Regardless, the hero’s journey is a useful formula for creating a certain kind of story (the kind where there’s a hero and they journey). Many games, being stories where there’s a hero and a journey, seek to adhere to this formula, but in this medium we have fairly limited control over the exact narrative arc of the experiences we create: Though we might set out to tell a story about a call to action, an ordeal, a boon, and so forth, just as often we create an experience of getting stuck on the first boss for 3 infuriating hours then getting a magic sword and easily murdering the lord of darkness. The dynamic nature of games makes it even harder to create a consistent emotional response, makes it even harder to stick to a formula that strikes the exact balance of sensations we might desire – and, correspondingly, makes it harder for the hero’s journey to be crafted into a game narrative, as gamey as that narrative might at first sound in the abstract.

These are, in short, the two main ways that video game stories suck. Either they try to create a consistent experience of the same emotion – such as, say, empowerment – or they try to recreate a tried and true narrative formula such as the hero’s journey within a dynamic framework that cannot accommodate it. The first is completely untenable, since feelings can only be meaningfully experienced in relation to each other. The second is… difficult, but not actually impossible.

Many game designers would then take that as the challenge: How to systematize the hero’s journey. How to create a narrative-making machine, a myth-making machine, something that takes in player inputs and spits out a grand epic tale. I don’t think that’s a particularly worthwhile goal. The most interesting stories that games spit out right now aren’t imitations of the hero’s journey or some other hackneyed formula, but startling stories of systems gone rampant, results that make sense but are utterly surprising, with the all the perverse interconnectedness and none of the post-hoc narrativization of real history.

Rather than this, we should seek to understand how game systems can lead to emotional outcomes, both in terms of the primary emotion we seek to elicit and the secondary emotions, its opposites, which we seek to define it by. If a game system has an understanding of how it can create frustration and elation, confusion and understanding, joy and sorrow, power and weakness, then it can balance these against each other into a satisfying complete experience. Perhaps this is a more challenging goal than creating a systematization of the hero’s journey, but I believe it is one far more worth striving towards.

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A few nights ago I was wedged between my bed and the shelves I was trying to cram into my closet. I was soaked in sweat, and resting my head against the flimsy particle board backing of the shelves, which was becoming increasingly flimsy the more I tried to push them into place against the evidenced will of the laws of space and physics. Everything I owned was piled up around the room, and for each new other angle I tried to fit the shelves into the closet I had to move everything around again, each thing blocking where the next thing needed to go, or getting caught on every other thing, or tipping over and scattering things everywhere. So many things. Each action had prerequisite actions, every object a series of locations it had to be shuffled to before it could go where it was supposed to, and at the end, when I was forced to give up, the stacks of possessions piled up behind that stoppage like a train jam, and I felt despair out of any proportion to the problem of fitting a set of crappy Ikea shelves in a closet.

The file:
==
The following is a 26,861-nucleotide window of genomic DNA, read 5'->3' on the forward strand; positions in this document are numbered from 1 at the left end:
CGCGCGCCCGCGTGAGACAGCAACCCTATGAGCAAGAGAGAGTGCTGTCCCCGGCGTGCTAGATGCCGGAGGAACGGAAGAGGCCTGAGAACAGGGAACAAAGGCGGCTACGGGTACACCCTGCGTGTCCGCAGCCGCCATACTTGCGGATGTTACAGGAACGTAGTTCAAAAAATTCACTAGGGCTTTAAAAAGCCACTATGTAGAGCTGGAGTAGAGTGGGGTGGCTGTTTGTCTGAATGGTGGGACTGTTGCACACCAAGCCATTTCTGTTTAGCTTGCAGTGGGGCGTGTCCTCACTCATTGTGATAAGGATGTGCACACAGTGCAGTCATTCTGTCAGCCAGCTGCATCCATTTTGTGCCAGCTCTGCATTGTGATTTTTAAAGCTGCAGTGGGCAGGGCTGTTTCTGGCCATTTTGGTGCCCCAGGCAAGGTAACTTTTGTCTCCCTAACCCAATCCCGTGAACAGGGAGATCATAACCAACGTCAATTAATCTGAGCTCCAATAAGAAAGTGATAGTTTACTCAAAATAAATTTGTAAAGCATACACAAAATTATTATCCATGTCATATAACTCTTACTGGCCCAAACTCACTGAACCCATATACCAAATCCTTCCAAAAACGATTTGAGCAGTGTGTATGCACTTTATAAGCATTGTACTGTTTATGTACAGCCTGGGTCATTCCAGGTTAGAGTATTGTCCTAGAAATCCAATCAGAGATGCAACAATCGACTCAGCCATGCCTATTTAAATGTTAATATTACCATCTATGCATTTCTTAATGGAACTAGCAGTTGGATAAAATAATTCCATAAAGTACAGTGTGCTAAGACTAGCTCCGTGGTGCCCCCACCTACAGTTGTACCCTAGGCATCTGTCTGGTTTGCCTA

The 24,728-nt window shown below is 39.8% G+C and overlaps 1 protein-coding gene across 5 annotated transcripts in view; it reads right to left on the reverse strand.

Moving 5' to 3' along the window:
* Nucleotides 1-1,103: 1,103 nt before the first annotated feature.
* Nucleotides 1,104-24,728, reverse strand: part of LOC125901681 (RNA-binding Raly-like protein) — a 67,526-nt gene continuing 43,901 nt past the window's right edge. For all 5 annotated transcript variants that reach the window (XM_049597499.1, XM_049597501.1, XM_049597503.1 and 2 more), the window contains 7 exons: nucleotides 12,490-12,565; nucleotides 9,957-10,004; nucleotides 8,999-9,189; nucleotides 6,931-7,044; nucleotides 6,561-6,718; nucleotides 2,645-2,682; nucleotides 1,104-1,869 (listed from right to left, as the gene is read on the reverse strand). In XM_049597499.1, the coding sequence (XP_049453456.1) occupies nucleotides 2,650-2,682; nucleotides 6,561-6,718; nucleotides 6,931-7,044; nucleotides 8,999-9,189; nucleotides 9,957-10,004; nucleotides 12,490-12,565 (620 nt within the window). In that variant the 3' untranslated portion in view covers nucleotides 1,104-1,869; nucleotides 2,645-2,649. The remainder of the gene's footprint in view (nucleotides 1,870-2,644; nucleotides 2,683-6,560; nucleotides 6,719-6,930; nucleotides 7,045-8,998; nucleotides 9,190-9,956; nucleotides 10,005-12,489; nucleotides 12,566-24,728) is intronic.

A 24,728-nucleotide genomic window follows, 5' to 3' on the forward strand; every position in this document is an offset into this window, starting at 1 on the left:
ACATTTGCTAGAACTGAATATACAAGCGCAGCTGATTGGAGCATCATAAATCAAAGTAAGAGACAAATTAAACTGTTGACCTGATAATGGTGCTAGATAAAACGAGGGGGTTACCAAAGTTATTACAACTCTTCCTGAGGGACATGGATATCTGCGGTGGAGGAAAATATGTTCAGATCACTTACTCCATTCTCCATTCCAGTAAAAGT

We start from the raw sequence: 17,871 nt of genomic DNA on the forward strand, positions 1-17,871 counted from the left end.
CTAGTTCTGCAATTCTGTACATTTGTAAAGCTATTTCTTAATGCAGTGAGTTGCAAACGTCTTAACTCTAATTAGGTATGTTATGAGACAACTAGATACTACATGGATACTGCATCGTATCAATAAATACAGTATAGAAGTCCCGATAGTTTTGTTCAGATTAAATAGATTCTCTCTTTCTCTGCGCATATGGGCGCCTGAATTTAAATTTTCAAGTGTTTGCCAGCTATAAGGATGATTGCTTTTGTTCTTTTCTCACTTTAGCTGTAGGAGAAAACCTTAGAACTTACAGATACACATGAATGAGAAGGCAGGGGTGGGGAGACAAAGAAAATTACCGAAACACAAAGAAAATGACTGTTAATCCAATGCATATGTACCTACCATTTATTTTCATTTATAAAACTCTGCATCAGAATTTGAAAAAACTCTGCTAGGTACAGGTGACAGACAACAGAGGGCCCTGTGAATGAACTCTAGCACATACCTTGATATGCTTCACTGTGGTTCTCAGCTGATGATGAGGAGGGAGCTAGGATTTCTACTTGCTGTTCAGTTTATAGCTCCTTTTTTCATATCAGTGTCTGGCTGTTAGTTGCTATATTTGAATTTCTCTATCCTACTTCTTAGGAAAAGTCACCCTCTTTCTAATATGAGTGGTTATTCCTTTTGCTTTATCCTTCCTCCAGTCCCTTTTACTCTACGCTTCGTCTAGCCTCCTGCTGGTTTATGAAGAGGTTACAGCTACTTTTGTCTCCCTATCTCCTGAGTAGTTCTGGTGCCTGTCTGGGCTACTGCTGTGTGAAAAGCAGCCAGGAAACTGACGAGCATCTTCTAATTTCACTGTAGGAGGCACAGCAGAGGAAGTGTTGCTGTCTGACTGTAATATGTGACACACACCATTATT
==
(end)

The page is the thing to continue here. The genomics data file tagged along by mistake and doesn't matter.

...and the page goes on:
Of course, while the shelf situation was frustrating, it wasn’t the source of despair. The despair that was waiting to raise to the surface was over the chain of prerequisites, the stack of laundry that had to go on the bed so I could open the closet, the boxes that had to go on my computer chair so I could remove the old shelf, the whole room becoming chaotic and unusable just to clear a path, and the path in the end being useless – but then the car I needed to borrow as well, the money I needed to spend as well, the time I needed to make, the projects I needed to plan, as well, as well, as well.

When we speak of the belief that all things are connected, we speak of it as though it ought to make things easier somehow. As though there’s a difference between a web and a tangle when either one can make you drown.

A belief in a the vast interconnectedness of all things is not a cure for anxiety.

It feels like Sokoban, a game of pushing boxes into place, where each box requires pushing other boxes requires pushing other boxes before anything can go where it actually needs to go. It should seem repellent in this aftermath, but Sokoban seems so appealing to me as a game right now because it would be nice to know what the actual boxes are, where the bounds of the arena where they can be moved lie, and to be certain that the posed problem can in fact be solved. Games promise self-contained problems, problems that don’t connect to anything outside of themselves and that you can therefore give yourself wholly to solving without constantly worrying about whether you have to do something else outside of them first. They promise not to be approachable – not necessarily easy, but quantifiably difficult. They promise to have a beginning and an end, to have boundaries instead of the constant hell of shifting walls that the vast sloppy systems of the outside world offers.